The caution of wild things. Male and female cardinal taking turns bathing in the stream. The chipmunk rising furtively to its hind legs.
Cool and clear; mist rising off the trees. From around the corner of the house, the zoom and chatter of a hummingbird’s courtship flight.
It’s not too hot to fight: a robin drives a chipmunk from the lilac. A minute later, a flicker drives a downy woodpecker off its den tree.
Hot and humid. A lone 17-year cicada’s uncanny call. Where last night a drunk intruder stumbled in the weeds, a cloud of gnats, hovering.
At first light, the sound of deer running through the woods: the crash of hooves, the swish of blossom-heavy branches of mountain laurel.
A slight breeze brings a shower of petals from the tulip tree, while a squirrel at the top of the black walnut makes it rain catkins.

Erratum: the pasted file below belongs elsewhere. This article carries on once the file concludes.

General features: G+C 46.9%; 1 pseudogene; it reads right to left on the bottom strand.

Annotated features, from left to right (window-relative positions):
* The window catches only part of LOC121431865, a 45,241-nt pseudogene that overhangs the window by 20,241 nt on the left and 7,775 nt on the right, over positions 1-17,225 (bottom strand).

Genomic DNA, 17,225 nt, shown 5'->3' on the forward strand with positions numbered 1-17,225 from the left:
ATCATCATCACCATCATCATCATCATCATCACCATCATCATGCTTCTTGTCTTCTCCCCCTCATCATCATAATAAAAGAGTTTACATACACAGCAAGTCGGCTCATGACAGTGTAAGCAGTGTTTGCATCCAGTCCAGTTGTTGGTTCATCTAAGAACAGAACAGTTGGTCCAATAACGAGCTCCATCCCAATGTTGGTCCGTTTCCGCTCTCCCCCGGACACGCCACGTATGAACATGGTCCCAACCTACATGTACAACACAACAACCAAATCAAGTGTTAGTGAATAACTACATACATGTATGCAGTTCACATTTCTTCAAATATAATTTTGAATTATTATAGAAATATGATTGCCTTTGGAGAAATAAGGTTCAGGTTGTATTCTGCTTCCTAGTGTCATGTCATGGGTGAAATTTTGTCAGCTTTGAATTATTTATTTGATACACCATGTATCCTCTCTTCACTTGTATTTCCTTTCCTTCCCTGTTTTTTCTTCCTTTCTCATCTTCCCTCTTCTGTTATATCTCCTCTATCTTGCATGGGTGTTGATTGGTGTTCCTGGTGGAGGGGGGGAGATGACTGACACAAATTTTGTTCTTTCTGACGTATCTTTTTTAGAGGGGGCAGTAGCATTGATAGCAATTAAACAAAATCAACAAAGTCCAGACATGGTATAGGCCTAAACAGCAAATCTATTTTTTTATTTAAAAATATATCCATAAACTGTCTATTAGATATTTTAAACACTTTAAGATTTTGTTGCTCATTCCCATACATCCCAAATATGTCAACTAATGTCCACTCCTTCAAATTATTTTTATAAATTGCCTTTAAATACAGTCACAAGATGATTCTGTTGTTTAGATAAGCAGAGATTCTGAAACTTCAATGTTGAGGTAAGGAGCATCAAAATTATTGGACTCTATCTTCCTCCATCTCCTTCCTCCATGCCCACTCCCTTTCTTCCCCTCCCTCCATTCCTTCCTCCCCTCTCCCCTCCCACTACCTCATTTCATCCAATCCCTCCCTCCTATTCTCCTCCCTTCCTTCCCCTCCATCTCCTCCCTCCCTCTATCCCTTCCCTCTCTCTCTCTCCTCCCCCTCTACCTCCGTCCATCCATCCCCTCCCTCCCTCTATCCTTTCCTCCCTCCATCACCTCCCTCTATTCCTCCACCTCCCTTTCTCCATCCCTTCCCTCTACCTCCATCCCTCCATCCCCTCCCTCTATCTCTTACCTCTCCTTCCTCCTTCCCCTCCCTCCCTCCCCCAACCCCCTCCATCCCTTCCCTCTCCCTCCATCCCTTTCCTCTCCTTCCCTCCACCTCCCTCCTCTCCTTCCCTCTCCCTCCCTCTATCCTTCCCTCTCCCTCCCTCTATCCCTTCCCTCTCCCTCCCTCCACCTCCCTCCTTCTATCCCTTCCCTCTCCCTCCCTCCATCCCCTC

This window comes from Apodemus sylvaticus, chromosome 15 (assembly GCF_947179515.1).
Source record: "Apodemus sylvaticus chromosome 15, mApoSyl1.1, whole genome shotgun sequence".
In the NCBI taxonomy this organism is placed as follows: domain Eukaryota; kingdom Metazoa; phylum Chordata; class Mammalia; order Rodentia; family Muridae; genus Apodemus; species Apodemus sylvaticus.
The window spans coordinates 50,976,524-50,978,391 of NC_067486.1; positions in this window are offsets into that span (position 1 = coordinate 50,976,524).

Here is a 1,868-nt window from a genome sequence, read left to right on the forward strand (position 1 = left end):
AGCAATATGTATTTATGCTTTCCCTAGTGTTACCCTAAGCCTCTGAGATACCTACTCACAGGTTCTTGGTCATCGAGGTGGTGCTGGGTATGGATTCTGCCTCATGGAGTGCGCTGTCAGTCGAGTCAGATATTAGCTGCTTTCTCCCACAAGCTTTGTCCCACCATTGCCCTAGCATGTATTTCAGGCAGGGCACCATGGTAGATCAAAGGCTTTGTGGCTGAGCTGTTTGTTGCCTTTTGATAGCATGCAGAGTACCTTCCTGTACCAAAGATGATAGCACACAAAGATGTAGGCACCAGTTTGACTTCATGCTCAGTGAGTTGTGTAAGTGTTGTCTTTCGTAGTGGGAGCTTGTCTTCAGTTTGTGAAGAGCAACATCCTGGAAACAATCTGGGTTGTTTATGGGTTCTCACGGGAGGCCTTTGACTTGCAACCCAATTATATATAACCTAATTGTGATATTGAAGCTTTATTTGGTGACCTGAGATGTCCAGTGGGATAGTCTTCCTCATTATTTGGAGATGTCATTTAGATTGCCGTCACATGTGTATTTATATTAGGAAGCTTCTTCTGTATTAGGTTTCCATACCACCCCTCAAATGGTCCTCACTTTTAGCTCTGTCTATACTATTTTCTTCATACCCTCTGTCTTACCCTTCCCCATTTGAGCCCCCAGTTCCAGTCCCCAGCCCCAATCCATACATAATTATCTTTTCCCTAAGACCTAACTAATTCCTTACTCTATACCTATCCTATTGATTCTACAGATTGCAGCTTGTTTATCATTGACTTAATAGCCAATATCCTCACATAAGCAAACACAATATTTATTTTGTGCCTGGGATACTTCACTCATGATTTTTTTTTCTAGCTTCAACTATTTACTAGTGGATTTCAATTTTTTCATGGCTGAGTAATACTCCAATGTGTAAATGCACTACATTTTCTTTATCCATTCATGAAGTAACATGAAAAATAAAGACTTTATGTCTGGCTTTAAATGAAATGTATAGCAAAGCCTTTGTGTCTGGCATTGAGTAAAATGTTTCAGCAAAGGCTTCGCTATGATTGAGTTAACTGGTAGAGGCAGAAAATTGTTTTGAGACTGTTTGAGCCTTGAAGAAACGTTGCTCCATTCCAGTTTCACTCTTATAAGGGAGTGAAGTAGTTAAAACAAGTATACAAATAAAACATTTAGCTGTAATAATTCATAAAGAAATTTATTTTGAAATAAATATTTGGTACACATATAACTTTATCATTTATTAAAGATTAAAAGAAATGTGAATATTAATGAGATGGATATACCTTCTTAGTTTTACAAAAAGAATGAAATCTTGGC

A black leaf-footed bug squats head-down on a porch post. Two silver-spotted skippers circle and chase, eponymous spots glinting in the sun.
A catbird taps at the dining room window—the same glass that taunts the female cardinal. A tiny shadow darts through the grass: meadow vole.
The first peony, which opened yesterday, is too small to topple from the weight of rain. It merely tilts its flushed face toward the woods.
Drizzle. Just as I get the binoculars out, the cedar waxwings all take off whistling from the tulip tree and its outrageous yellow blooms.
A pileated woodpecker lands on the dead elm right beside the flicker den hole and knocks twice. A flicker pokes her head out. He flies off.
Six nuthatches—parents and fledglings—scour the trees from top to bottom, soft calls communicating who knows what instructive tidbits.
Two maple keys dangle in an old spiderweb underneath the porch railing, like uneaten remnants of some unfortunate winged creature.
The groundhog emerges from her sun-flooded burrow beside the porch and whistles in alarm. The shadow of a tiger swallowtail crosses my legs.